Batman (Classic TV Series): Penguin by Mattel

Honest, folks, I am trying to get through my new receivings in a timely manner. Averaging six features a week seems like a lot, but not when the pile of unopened figures in the corner is slowly growing rather than shrinking. Anyway, if you read my look at The 1966 Joker figure than you know what Ceaser Romero’s portrayal of the character meant to me. Well, that’s a thousand times truer for Burgess Meredith as The Penguin. This is likely the case, not only because Meredith was brilliant in the role, but because I just don’t think there have been any iconic portrayals of the character since. Danny Devito’s version was too influenced by Tim Burton’s weirdness for my taste. I can love Romero’s Joker and still respect what Ledger and Nicholson and the like did afterwards, but I can’t imagine anyone other than Burgess Meredith ever being The Penguin to me.



There’s the packaging. We’ve seen it three times already, so I don’t have a lot of new stuff to add. Robin’s stupid quote has changed and there’s new artwork and copy on the back of the card. I still enjoy the fact that they bothered to emboss the bubble with the classic comic-inspired fight exposition gibberish that was such a big part of the show. I’ve been hankering to open this guy for over a week now, so I’m going to get right to it…



Penguin is built on an appropriately tubby buck, which suits the character quite well. The tux is a little bland, but I can’t fault it, because it sticks to the source material pretty closely. I like the little details like the ill-fitting pants, the spats on his shoes, the sculpted gloves, and the coat tails that hang off the back. The layered on clothes work so much better for Penguin than for Joker, just because it adds weight to a character that is supposed to be stocky. The bland, white expanse that makes up his shirt could have used a little more something. Maybe sculpted wrinkles or a little texture, but for what is essentially a mass market figure in this price range, I’m pretty happy with the body.


The head sculpt requires me to offer a little more give and take in my acceptance. Yes, I do think it’s a pretty good likeness of Burgess Meredith in the role. The silly make-up used on the show certainly helps the caricature quality of the sculpt. The monocle is rather odd. It’s like the eye was sculpted to hold a monocle, but instead of putting one in Mattel just painted the rim. It looks fine if you don’t get too close, but on closer inspection, if I didn’t know better, it almost looks like something might have fallen off in the package. And then there’s the cigarette holder. It was a bold move to attempt it, since it is part of this Penguin’s iconic look, but they had to make it way too thick and there’s no white paint app for the cigarette at the end. I’ve gone back and forth on this one, and in the end I think I’m still glad they did it, even if it didn’t come out as well as I had hoped. I should also note that my Penguin has a stray black paint mark on the top of his hat. I have high hopes that Magic Eraser will save the day.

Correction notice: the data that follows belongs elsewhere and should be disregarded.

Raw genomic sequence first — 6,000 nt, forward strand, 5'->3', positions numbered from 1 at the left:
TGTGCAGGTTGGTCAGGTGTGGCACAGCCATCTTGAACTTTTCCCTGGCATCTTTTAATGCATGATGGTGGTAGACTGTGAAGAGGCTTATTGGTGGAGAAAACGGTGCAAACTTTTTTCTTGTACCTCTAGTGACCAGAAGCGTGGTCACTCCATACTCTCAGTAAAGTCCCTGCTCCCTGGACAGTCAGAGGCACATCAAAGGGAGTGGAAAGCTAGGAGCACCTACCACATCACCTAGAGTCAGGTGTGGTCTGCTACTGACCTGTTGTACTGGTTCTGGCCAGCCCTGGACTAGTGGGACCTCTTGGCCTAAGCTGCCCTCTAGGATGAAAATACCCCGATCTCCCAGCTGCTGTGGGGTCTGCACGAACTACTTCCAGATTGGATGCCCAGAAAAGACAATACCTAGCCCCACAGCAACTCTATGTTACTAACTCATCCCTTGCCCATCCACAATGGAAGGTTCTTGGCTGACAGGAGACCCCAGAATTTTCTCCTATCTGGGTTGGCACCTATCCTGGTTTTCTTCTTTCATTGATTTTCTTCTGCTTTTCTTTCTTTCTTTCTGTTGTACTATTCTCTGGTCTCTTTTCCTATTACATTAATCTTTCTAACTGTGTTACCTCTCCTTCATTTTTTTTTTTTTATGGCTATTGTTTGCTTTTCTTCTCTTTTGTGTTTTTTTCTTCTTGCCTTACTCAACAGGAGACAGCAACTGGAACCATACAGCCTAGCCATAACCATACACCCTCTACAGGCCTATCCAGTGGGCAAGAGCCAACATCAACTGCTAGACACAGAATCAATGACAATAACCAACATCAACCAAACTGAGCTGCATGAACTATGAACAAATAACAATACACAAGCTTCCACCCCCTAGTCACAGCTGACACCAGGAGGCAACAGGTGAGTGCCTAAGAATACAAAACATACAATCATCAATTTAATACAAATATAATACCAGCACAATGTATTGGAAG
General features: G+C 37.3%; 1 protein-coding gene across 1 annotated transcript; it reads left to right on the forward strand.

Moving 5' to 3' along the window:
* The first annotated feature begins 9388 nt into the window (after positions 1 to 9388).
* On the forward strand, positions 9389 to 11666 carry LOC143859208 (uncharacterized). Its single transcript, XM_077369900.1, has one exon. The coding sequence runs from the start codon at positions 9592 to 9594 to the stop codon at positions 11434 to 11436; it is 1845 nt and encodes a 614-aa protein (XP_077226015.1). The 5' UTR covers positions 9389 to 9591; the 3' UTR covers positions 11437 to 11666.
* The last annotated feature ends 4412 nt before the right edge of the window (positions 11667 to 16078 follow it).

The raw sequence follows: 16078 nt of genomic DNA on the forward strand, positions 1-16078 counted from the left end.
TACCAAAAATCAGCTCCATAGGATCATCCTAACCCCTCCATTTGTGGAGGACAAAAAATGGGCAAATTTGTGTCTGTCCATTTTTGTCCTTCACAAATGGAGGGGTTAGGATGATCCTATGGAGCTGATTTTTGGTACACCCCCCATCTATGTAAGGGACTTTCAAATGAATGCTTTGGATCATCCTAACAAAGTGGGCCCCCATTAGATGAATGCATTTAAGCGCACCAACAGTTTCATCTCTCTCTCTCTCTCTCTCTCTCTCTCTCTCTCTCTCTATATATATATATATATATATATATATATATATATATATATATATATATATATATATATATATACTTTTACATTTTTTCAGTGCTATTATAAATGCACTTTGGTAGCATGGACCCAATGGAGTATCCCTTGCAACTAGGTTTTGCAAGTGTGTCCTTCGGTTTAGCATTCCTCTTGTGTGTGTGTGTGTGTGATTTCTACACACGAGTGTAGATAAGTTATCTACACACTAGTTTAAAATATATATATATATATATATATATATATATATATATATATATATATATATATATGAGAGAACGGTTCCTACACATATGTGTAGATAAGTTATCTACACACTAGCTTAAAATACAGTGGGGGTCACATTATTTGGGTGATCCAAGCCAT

If you were worried about a portly fella like Penguin getting shafted on articulation, fear not. Sure, it’s pretty obvious there’s no ab-crunch, but everything else in the DCUC style made it intact. The arms are ball jointed at the shoulders, have swivels in the wrists and biceps, and hinges in the elbows. The legs have the DCUC style hip joints, swivels in the thighs, and hinges in the knees and ankles. Penguin’s neck is ball jointed and he can swivel at the waist. Not too shabby.




What’s this??? An accessory for The Penguin??? Yeah, these figures have been light on accessories (ie. Nonexistent, except for Batman’s surf board) but they couldn’t very well have released Penguin without his umbrella. It is a nicely sculpted piece with a painted tip and a bendy handle that helps get into either of his hands. You also get the same style stand that we saw with the other figures. Penguin’s says “AWK!” which I like because it kind of sounds like a bird noise.


Of course, you also get the collectible card that doubles as a backdrop for the stand. One one side it features another panel in a Batcave scene. I’ll get a picture of them all together for the last feature in this wave. The front has a portrait of Penguin on a podium. I’m really digging these cards as extras, probably because I used to enjoy the old collectible Lobby Cards from the cinemas. The artwork is quite good and it’s an overall nice and well-executed bonus.



So, Penguin is pretty good, although there are a few little tweaks that could have improved him a lot. If you aren’t sold on this line, Penguin probably isn’t going to be the figure that pushes you in favor of collecting them. On the other hand, he’s about what I was expecting so I can’t say he disappointed me. I’d say he’s roughly on par with The Joker and not at all a bad figure, so long as my nostalgia goggles are affixed firmly to my head.

I’ve only got one more figure in this wave to look at, The Riddler, and I’ll try to get back to him early next week.

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